Jump to navigation Jump to search “Fur Trade” redirects here. Frank berry currency trading article needs additional citations for verification. The fur trade is a worldwide industry dealing in the acquisition and sale of animal fur. Since the establishment of a world fur market in the early modern period, furs of boreal, polar and cold temperate mammalian animals have been the most valued.
Animal rights organizations oppose the fur trade, citing that animals are brutally killed and sometimes skinned alive. Before the European colonization of the Americas, Russia was a major supplier of fur pelts to Western Europe and parts of Asia. Originally, Russia exported raw furs, consisting in most cases of the pelts of martens, beavers, wolves, foxes, squirrels and hares. The European discovery of North America, with its vast forests and wildlife, particularly the beaver, led to the continent becoming a major supplier in the 17th century of fur pelts for the fur felt hat and fur trimming and garment trades of Europe. Fur was relied on to make warm clothing, a critical consideration prior to the organization of coal distribution for heating.
From as early as the 10th century, merchants and boyars of Novgorod had exploited the fur resources “beyond the portage”, a watershed at the White Lake that represents the door to the entire northwestern part of Eurasia. Besides the Novgorodians and the indigenes, Muscovites also had to contend with the various Muslim Tatar khanates to the east of Muscovy. Kama and to subjugate and enserf the Komi living there. Khan of Sibir whose land they encroached on. Russian conquerors treated the natives of Siberia as easily exploited enemies who were inferior to them. By 1620 Russia dominated the land from the Urals eastward to the Yenisey valley and to the Altai Mountains in the south, comprising about 1.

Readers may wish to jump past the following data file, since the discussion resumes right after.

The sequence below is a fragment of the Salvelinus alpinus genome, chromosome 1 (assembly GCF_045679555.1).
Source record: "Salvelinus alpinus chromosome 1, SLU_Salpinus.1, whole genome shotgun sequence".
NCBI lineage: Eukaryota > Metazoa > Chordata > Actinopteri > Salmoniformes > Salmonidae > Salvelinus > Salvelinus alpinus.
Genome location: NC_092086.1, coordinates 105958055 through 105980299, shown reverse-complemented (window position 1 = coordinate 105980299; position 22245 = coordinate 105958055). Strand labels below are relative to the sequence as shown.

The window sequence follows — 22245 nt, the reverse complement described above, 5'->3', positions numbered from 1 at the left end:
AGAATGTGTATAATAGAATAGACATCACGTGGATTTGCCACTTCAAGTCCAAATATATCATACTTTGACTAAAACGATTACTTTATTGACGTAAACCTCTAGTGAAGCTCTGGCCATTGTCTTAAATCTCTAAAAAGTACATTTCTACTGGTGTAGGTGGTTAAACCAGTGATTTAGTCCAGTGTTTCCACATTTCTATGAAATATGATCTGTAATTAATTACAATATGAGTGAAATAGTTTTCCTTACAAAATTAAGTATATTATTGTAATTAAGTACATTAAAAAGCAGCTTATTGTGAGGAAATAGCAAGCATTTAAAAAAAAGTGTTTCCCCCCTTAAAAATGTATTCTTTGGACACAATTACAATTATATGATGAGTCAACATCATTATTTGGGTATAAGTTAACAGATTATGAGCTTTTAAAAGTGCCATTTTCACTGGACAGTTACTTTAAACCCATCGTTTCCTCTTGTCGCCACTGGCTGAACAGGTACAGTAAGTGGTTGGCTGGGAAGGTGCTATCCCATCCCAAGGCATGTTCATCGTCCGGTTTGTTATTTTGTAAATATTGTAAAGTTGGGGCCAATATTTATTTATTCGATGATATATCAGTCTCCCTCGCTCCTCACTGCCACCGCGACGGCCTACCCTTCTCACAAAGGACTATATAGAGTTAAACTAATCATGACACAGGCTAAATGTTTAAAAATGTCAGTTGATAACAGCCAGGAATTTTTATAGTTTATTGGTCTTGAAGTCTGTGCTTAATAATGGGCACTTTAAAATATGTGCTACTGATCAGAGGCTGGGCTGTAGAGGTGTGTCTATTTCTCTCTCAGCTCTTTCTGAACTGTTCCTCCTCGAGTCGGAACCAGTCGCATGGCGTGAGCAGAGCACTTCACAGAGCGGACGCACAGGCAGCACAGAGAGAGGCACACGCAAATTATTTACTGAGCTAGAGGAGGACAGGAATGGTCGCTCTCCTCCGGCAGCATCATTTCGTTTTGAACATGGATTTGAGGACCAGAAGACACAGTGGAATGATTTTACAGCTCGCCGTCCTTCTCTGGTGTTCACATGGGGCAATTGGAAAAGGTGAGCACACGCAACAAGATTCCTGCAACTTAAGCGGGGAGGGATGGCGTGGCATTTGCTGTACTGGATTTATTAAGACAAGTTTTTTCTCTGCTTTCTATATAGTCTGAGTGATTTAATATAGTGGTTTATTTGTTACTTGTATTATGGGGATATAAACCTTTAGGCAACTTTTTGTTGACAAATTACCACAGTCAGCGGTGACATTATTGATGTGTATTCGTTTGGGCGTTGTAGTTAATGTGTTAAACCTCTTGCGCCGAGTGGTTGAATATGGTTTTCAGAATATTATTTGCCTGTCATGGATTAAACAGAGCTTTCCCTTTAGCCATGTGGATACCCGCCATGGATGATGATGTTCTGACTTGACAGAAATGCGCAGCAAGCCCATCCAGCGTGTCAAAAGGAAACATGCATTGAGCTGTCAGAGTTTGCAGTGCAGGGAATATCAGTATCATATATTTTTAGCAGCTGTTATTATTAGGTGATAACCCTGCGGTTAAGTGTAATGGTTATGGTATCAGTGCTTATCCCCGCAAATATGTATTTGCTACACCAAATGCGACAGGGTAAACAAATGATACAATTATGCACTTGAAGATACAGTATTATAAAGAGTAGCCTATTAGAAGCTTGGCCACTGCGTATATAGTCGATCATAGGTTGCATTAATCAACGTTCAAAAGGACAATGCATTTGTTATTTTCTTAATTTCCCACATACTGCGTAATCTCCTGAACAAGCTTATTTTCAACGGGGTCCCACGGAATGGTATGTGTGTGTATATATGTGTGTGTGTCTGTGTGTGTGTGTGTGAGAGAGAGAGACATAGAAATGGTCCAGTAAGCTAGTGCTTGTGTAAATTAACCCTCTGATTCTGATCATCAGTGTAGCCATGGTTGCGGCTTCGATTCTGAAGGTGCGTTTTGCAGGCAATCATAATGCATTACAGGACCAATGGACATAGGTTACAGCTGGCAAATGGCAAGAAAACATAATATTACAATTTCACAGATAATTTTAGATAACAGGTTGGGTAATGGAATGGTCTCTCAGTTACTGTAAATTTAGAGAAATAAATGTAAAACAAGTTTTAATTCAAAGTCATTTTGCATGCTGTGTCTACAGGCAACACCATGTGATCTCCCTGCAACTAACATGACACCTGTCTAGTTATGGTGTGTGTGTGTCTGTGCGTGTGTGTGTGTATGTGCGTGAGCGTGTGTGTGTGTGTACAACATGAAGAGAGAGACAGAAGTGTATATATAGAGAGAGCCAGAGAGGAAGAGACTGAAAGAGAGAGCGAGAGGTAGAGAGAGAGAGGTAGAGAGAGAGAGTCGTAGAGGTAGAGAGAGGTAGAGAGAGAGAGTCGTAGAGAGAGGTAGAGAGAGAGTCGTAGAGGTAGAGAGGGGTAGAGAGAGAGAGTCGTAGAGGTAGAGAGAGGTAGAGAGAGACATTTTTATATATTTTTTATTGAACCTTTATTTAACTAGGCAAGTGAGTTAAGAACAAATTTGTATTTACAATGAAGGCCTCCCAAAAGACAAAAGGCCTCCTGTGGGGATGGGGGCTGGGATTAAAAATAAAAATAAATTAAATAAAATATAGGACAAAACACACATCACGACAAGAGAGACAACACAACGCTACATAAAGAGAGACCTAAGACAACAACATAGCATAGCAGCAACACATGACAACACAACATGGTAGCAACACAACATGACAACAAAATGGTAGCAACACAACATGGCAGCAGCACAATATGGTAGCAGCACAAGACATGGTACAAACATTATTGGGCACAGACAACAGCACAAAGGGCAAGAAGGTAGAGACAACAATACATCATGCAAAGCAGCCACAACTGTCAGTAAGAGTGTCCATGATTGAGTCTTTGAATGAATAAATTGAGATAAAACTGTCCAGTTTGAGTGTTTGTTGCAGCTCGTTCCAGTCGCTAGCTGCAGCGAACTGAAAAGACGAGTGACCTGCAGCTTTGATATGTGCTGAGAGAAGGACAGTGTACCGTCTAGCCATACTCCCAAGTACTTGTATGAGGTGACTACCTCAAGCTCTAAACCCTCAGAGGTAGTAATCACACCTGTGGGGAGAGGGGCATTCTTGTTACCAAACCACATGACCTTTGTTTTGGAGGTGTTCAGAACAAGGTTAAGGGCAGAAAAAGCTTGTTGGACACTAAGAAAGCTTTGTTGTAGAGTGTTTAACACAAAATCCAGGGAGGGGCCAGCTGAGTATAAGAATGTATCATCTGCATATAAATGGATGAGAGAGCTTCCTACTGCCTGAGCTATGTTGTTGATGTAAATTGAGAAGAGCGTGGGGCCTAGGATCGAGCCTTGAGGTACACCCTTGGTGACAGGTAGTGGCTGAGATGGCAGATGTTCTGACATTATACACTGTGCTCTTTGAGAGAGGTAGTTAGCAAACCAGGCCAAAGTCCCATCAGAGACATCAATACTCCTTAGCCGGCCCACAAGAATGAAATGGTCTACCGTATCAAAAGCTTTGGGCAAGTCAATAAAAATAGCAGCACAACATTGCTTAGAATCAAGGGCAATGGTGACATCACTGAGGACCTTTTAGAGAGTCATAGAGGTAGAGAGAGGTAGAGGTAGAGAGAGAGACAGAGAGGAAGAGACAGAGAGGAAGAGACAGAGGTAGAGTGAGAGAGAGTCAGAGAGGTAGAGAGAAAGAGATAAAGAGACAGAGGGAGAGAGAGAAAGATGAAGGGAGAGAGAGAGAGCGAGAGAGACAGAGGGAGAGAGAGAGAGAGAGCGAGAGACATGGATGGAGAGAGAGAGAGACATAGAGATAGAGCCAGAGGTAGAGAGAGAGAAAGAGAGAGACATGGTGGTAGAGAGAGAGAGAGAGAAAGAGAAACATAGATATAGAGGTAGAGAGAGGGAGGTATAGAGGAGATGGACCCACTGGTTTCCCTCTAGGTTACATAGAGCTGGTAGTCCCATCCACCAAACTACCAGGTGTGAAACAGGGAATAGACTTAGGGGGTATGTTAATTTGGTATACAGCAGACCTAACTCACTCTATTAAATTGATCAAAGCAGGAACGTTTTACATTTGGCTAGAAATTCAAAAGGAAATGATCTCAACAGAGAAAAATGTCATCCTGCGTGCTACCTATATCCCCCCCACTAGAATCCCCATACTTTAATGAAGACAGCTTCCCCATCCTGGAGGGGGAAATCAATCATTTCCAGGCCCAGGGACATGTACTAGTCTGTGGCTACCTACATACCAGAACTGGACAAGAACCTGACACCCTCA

25 million square miles of land. The primary way for the Muscovite state to obtain furs was by exacting a fur tribute from the Siberian natives, called a yasak. Yasak was usually a fixed number of sable pelts which every male tribe member who was at least fifteen years old had to supply to Russian officials. Officials enforced yasak through coercion and by taking hostages, usually the tribe chiefs or members of the chief’s family. Members of an independent vataga cooperated and shared all necessary work associated with fur trapping, including making and setting traps, building forts and camps, stockpiling firewood and grain, and fishing. The hunting season began around the time of the first snow in October or November and continued until early spring. Hunting expeditions lasted two to three years on average but occasionally longer.
1660s many promyshlenniki chose to stay and settle in Siberia. Fur robes were blankets of sewn-together, native-tanned, beaver pelts. The pelts were called castor gras in French and “coat beaver” in English, and were soon recognized by the newly developed felt-hat making industry as particularly useful for felting. Captain Chauvin made the first organized attempt to control the fur trade in New France. In 1599 he acquired a monopoly from Henry IV and tried to establish a colony near the mouth of the Saguenay River at Tadoussac.